Daniel Larison doubts it, but I think there’s some truth to the assertion, certainly based on my anecdotal experience with the Belgians I used to work with and the various other Europeans I met in my banking days. The discomfort with the idea is bound up in the logic of the European project.

The syllogism works something like this.

Nationalism caused World Wars I and II, which nearly destroyed European civilization. The only way to avoid a repeat is to put an end to aggressive nationalism as a force in European affairs. That means either submitting to some form of imperial foreign domination, or creating some new institution that transcends nationalism. The latter would, obviously, be preferable.

If the European project is legitimate, therefore, it is precisely because it transcends nationalism. If it transcends nationalism, it can’t be about creating a European “nation” out of Germany, France, Italy, etc., that behaves the way a traditional nation does. Therefore, it can’t be defined in national terms—as a union of Western Christian peoples (implicitly excluding Orthodox Christians and Muslims), for example, nor, ultimately, in geographic terms. In theory, the EU is a project with no natural borders. Therefore, it’s not at all absurd to look forward to the day when Russia itself will be incorporated into the EU in some fashion, to say nothing of former Soviet Republics like Ukraine.

Back in the 2000s, before the EU went into perpetual crisis, I used to hear this sort of thing all the time. Now, not so much—given the amount of trouble Greece and Portugal have caused, and how much trouble adoption of the Euro caused for Spain and Ireland, nobody is that eager to expand the European periphery particularly quickly these days. But the ideological underpinnings are still there.

Sphere-of-influence thinking is also threatening for Europeans because it threatens the EU internally. Back in the 1990s, when Yugoslavia came apart, Germany moved very quickly to recognize Croatia and Slovenia. France was traditionally more aligned with Serbia, but came around to support the German position fairly quickly, for the sake of European unity. This unity has frayed badly as a result of the Iraqi and Libyan wars, but it’s still very much a European ideal. So if Russia is allowed to have a sphere of influence, does that mean Germany is allowed one as well?

When you hear Atlanticist grumbling about Germany and the EU members east of it not supporting the Libyan adventure, or intervention in Syria, you’re not just hearing an echo of neo-conservatism; you’re also hearing an anxiety that Europe be something other than Greater Germany, and, by implication, that the Germans should go along with whatever project “European” leaders come up with (even if those leaders aren’t representative at all of European opinion or European interests).

Moreover, if you think about it, if Europe’s states had spheres of influence of their own, Germany’s natural sphere would be to its east. In other words, in a world of Great Powers competing for spheres, Ukraine would be a zone of competition between Germany and Russia. Nobody wants to frame the situation that way, because nobody wants to live in that world again.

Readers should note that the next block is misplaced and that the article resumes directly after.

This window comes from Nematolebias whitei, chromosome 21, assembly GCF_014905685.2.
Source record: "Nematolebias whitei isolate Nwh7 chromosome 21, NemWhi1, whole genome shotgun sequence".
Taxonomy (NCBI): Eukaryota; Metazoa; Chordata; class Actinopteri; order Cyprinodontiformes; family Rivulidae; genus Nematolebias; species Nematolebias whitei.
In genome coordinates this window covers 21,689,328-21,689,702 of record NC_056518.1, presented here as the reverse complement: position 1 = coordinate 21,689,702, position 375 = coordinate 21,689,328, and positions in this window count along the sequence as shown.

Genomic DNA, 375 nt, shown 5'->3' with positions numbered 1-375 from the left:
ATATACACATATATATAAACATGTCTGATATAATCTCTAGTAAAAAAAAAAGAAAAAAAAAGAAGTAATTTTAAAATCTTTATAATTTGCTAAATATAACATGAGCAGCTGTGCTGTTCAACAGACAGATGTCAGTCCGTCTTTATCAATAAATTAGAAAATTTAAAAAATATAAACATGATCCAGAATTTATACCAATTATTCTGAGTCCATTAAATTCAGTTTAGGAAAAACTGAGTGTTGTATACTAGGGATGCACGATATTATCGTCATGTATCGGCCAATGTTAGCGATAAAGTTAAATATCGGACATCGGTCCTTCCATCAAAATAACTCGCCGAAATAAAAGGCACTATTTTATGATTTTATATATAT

So I don’t think elite European surprise and dismay at Ukraine’s decision is really about an arrogant assumption that their sphere of influence extends to Russia’s borders. It’s about an arrogant assumption, which in turn is rooted in a fundamental insecurity, that Europe is the final form of political organization which, naturally, everyone would want to join, and it’s Europe’s decision when other states are ready to do so. The idea that Europe could actually be in competition with other political entities (like Russia) does suggest that it needs to be more like a state. And that’s a threatening idea.

All that having been said, it’s also worth pointing out that, to Russia, Ukraine is not just another country on its borders that was once part of the Soviet Empire. Ukraine is intimately bound to Russia’s history, has a very large Russian-speaking population, and has little history as an independent country. From an ethnic Ukrainian perspective, of course, Ukraine has been one of the signature victims of Russian and Soviet imperialism—and point most prominently to the seven million deliberately starved to death by Stalin. In other words, ethnic Ukrainians and metropolitan Russians see Ukraine’s destiny and identity very, very differently.

That usually doesn’t bode well. Ever since the breakup of the Soviet Union, I’ve been fretfully expecting Ukraine to wind up like Yugoslavia, or, more optimistically, like Moldova or Georgia, and thankfully it hasn’t come to that. But I’m not at all surprised that Russia is playing very hard ball to make sure that Ukraine remains within its orbit—harder ball than it would dare to play with, say, the Baltic states.